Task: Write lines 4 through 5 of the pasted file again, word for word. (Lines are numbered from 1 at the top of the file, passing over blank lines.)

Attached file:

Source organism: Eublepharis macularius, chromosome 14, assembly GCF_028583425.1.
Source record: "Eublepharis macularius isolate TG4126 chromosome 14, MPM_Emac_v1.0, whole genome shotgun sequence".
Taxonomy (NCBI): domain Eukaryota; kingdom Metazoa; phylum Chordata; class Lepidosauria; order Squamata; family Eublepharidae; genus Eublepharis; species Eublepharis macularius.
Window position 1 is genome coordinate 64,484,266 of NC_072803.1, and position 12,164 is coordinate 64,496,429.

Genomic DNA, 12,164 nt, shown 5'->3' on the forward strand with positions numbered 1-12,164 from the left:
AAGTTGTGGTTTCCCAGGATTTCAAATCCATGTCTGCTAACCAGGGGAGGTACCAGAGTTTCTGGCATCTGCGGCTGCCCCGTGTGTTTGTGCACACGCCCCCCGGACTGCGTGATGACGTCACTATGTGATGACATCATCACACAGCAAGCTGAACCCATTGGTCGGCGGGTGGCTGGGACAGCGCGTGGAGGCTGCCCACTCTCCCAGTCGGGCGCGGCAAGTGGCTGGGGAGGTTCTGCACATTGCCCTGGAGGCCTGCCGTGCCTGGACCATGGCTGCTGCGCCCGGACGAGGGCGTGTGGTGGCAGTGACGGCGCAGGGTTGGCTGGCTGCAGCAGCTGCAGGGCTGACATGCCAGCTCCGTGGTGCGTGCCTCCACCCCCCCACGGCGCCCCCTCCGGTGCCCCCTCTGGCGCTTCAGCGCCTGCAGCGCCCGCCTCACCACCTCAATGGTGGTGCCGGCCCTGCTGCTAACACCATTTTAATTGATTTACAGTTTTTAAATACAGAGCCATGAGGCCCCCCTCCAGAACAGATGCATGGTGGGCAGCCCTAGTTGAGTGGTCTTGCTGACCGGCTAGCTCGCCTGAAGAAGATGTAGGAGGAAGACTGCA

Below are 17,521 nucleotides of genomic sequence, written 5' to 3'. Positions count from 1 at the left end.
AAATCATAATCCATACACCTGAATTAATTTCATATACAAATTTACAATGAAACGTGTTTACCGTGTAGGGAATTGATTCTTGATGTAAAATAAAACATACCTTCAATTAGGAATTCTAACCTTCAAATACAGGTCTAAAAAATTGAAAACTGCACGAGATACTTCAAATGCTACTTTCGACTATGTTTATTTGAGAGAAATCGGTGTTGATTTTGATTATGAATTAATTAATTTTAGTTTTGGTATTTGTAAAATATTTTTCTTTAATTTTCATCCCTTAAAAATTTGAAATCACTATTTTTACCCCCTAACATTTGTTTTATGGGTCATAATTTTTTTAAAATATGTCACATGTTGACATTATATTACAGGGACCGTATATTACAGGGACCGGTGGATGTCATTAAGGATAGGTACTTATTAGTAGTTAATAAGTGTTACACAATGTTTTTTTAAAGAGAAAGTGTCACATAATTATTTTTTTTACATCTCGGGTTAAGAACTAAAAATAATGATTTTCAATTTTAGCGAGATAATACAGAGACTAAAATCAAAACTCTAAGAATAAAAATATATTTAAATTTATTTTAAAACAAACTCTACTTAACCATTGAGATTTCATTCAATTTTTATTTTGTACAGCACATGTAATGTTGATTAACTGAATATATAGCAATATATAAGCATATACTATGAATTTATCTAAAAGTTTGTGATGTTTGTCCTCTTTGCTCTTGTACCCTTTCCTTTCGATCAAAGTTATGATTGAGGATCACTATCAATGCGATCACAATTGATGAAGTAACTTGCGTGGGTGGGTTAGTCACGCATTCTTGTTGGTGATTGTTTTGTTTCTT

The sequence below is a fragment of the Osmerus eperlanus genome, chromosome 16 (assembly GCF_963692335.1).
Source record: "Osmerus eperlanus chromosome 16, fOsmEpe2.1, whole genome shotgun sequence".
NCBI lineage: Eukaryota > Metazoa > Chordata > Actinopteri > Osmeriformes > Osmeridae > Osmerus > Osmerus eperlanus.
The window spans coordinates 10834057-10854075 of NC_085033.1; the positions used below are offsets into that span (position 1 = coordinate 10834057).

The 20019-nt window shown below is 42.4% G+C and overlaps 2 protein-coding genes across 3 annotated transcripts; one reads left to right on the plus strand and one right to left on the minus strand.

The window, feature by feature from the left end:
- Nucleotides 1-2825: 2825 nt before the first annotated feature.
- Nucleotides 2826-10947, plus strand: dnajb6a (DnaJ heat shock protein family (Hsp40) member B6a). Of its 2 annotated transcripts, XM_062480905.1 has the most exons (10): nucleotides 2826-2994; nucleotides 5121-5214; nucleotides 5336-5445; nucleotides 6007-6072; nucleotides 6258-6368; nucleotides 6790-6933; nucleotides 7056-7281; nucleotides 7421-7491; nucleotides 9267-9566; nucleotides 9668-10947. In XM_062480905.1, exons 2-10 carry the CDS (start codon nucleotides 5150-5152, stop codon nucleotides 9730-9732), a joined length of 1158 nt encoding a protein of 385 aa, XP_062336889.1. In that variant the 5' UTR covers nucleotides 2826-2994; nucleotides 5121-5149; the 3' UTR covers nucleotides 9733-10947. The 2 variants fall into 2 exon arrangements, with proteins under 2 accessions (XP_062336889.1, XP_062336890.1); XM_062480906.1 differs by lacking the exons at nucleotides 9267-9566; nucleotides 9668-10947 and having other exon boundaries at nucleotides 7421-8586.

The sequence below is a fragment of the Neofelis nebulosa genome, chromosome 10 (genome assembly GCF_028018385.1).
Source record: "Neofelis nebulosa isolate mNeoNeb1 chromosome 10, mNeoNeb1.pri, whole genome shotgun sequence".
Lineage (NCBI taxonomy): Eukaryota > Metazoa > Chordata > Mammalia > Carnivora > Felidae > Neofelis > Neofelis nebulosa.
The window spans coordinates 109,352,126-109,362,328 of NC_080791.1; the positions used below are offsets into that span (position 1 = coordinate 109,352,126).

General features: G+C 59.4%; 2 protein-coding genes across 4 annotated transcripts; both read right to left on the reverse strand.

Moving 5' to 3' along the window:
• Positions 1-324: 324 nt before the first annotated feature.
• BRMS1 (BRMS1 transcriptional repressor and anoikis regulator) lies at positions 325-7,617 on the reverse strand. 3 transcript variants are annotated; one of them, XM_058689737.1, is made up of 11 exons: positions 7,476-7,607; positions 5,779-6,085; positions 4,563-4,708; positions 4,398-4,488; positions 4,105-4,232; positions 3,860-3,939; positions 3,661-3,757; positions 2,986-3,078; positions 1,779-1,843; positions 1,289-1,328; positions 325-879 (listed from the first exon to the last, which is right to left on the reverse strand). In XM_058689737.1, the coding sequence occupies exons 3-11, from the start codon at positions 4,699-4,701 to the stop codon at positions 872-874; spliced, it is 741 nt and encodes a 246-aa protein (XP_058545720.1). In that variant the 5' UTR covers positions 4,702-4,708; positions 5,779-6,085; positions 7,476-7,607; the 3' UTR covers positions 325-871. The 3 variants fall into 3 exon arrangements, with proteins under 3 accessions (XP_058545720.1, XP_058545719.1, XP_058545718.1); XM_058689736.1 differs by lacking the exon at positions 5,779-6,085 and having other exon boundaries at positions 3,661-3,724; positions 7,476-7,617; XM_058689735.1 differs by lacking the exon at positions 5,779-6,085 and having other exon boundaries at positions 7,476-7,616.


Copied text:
Window position 1 is genome coordinate 64,484,266 of NC_072803.1, and position 12,164 is coordinate 64,496,429.

Genomic DNA, 12,164 nt, shown 5'->3' on the forward strand with positions numbered 1-12,164 from the left: